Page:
google-site-verification: google65e716d80989ba07.html 5 Myths about Storing Your Genealogy on the Cloud | The Armchair Genealogist

5 Myths about Storing Your Genealogy on the Cloud

Does the sound of saving your genealogy research on the cloud scare you? You wouldn’t be alone. Many are still reluctant to use cloud storage for their family history research. But, we’ve only begun to see the edge of the waters for cloud storage and services. So, for those of you who may be dragging your feet, it’s time to talk.

First, let’s consider where things are headed.

The Millennial Generation doesn't print their photos; they store them on their phones and computers. My daughter pointed out that her children and grandchildren won’t be rummaging through boxes or photo albums. Instead, her descendants will be accessing her photos on the cloud.

Do you want your children or your grandchildren to take over your family history research? You have a much better shot at it if it’s on the cloud in some organized fashion. Perhaps there are few myths out there about cloud storage that are holding your back. Let's take a few minutes to beat down any misunderstandings you may have about cloud storage.

Myth 1

The Cloud is the Internet

If I say that I store my family history pictures on the cloud, many think that means on the Internet. Not so! A cloud is a network of remote servers that are only accessible using the Internet. The Internet is one giant global network of connections. There are hundreds of thousands of clouds around the world; they are not one single entity. So when we say our family history is stored on the cloud, we mean on a specific remote server.

Note that there can be public clouds and private clouds. A public cloud is something like Dropbox, a service that’s accessible by anyone from anywhere as long as you create an account. A private cloud is a server that is dedicated to a specific company for their files.

Myth 2

Cloud Storage is Only Storage

Many think cloud storage is nothing more than online data storage like Dropbox or OneDrive. But there are cloud services as well. Google Docs is a cloud service that allows you to create and edit a document on Google’s servers. Your browser is the window to the action. This is called cloud computing.

You might be on the cloud, and you don’t even know it. Other examples of cloud services include:
·         Gmail
·         Facebook
·         YouTube
·         Hotmail
·         Evernote
·         Dropbox
·         OneDrive
·         iCloud
There are many cloud storage and services you might already be using. Nothing happens on your computer; it all happens on their servers.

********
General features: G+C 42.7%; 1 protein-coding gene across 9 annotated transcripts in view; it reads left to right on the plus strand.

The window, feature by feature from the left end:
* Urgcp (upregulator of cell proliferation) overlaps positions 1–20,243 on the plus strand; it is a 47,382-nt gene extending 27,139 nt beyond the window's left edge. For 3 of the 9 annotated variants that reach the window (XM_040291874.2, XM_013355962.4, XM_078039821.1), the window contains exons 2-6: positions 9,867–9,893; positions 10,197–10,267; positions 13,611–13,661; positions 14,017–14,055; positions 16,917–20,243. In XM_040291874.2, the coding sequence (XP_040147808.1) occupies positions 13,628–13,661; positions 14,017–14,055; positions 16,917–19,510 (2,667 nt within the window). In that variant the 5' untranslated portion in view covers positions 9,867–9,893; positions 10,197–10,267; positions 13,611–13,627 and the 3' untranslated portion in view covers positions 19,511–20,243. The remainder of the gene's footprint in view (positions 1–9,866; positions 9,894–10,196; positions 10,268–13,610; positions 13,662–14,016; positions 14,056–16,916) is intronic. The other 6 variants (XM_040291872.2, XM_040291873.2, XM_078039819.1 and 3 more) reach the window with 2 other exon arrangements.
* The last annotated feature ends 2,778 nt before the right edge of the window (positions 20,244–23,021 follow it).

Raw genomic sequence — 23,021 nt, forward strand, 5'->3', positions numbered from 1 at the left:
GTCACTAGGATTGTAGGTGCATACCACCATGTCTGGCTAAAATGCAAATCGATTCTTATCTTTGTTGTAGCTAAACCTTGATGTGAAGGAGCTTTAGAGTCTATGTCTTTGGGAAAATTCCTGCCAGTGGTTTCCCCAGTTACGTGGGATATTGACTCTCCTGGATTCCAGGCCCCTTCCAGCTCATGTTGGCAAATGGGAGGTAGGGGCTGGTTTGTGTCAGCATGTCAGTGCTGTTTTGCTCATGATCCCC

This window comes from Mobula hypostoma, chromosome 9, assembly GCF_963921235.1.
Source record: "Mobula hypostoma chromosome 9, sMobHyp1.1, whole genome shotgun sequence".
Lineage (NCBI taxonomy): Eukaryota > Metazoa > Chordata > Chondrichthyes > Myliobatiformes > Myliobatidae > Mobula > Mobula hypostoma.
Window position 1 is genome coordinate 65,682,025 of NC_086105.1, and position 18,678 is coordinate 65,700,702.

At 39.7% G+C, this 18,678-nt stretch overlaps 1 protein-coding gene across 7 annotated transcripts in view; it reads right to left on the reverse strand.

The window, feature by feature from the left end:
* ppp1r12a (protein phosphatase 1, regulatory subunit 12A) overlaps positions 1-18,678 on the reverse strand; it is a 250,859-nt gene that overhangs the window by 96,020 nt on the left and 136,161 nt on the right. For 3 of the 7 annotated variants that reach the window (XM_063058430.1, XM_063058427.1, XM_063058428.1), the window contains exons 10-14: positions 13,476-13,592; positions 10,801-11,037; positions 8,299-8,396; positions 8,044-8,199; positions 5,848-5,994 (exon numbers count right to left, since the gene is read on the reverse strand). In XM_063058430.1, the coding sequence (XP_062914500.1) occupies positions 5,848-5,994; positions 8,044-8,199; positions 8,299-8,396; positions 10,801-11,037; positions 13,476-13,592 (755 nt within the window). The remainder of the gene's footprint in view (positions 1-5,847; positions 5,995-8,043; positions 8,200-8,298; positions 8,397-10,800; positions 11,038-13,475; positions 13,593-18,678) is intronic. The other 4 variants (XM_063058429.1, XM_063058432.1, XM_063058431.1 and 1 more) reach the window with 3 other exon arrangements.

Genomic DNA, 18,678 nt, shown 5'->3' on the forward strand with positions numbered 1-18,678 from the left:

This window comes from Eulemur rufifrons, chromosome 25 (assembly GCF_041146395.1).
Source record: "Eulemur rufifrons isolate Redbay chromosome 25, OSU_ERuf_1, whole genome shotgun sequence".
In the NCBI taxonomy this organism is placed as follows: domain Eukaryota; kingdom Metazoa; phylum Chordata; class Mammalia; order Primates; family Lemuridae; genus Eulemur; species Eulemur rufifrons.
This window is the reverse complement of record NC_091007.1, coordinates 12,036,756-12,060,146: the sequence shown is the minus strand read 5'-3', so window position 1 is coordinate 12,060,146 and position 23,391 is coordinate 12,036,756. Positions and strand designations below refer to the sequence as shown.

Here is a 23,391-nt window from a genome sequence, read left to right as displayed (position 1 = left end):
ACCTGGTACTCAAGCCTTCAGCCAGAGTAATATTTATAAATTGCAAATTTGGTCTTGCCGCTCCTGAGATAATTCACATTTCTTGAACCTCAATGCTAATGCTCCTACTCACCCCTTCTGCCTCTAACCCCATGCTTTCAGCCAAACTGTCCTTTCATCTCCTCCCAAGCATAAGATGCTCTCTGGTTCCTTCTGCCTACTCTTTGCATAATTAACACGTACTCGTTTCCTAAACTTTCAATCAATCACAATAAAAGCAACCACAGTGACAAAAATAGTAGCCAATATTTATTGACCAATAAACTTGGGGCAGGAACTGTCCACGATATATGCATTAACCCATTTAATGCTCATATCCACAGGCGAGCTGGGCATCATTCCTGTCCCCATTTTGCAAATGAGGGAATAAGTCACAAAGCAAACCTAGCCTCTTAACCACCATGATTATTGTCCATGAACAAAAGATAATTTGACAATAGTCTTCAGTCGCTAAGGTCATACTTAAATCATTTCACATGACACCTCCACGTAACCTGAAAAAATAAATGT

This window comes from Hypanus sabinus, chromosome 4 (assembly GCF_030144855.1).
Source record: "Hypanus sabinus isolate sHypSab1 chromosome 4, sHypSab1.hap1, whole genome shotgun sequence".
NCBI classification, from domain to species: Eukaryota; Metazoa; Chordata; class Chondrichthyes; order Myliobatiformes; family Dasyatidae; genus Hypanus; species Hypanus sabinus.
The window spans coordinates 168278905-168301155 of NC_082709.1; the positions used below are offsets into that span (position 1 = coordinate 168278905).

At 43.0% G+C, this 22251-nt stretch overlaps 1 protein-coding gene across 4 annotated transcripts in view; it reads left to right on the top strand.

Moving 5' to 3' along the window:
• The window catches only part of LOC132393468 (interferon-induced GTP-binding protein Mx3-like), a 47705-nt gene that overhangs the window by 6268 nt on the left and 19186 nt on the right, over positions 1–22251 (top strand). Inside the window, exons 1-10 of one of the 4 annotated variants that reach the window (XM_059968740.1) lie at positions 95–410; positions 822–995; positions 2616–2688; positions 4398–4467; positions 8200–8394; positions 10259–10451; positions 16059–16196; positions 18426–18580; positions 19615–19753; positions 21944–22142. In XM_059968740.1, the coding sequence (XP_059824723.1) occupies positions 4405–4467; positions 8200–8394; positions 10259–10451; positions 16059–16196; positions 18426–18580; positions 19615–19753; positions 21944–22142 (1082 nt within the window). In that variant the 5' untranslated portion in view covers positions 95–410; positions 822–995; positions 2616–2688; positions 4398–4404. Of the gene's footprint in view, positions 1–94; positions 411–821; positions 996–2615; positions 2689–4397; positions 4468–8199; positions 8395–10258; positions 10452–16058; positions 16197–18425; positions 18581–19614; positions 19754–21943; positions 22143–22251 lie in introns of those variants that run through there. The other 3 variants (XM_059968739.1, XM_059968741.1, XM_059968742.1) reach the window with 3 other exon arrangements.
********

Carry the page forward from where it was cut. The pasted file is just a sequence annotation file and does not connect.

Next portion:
Myth 3: Cloud Storage is Insecure.

Hackers are everywhere, and for them, everything is fair game, including cloud storage. But the difference between cloud storage and your computer is the level of security. Cloud companies use some of the best security experts to protect their customers. Cloud servers are better protected than your computer will ever be. Otherwise, they would be out of business. Security is essential to the survival of the cloud storage industry.

Now, just because you store your family history on the cloud doesn’t mean you shouldn’t have a backup of your data somewhere else.

Myth 4: Cloud Services are too Expensive

When you decide to use cloud storage, it usually means some sort of fee or subscription. And while most cloud services offer free plans to get you started, these free plans are often limited.

Cloud storage may seem expensive, but the alternative is too buy costly software programs and backup drives. By the time you shell out for the software, upgrades and backup drives you might be ahead with a yearly subscription. Myself, I like the idea of paying one annual subscription and know I have secure cloud storage available to me when I need it from wherever I need it. It becomes a part of protecting my family history and my business.

Myth 5: The Cloud is a Trend

There are still plenty of people who think the cloud is a gimmick that will soon die. The cloud is here to stay. Industries are transitioning every day to cloud storage and services. There is still so much more to come.

If you haven’t enlisted the use of cloud storage and services, give it a try. Ease your way into it. I recommend Evernote, OneDrive or Dropbox as starting points to getting yourself acquainted with storing your research on the cloud.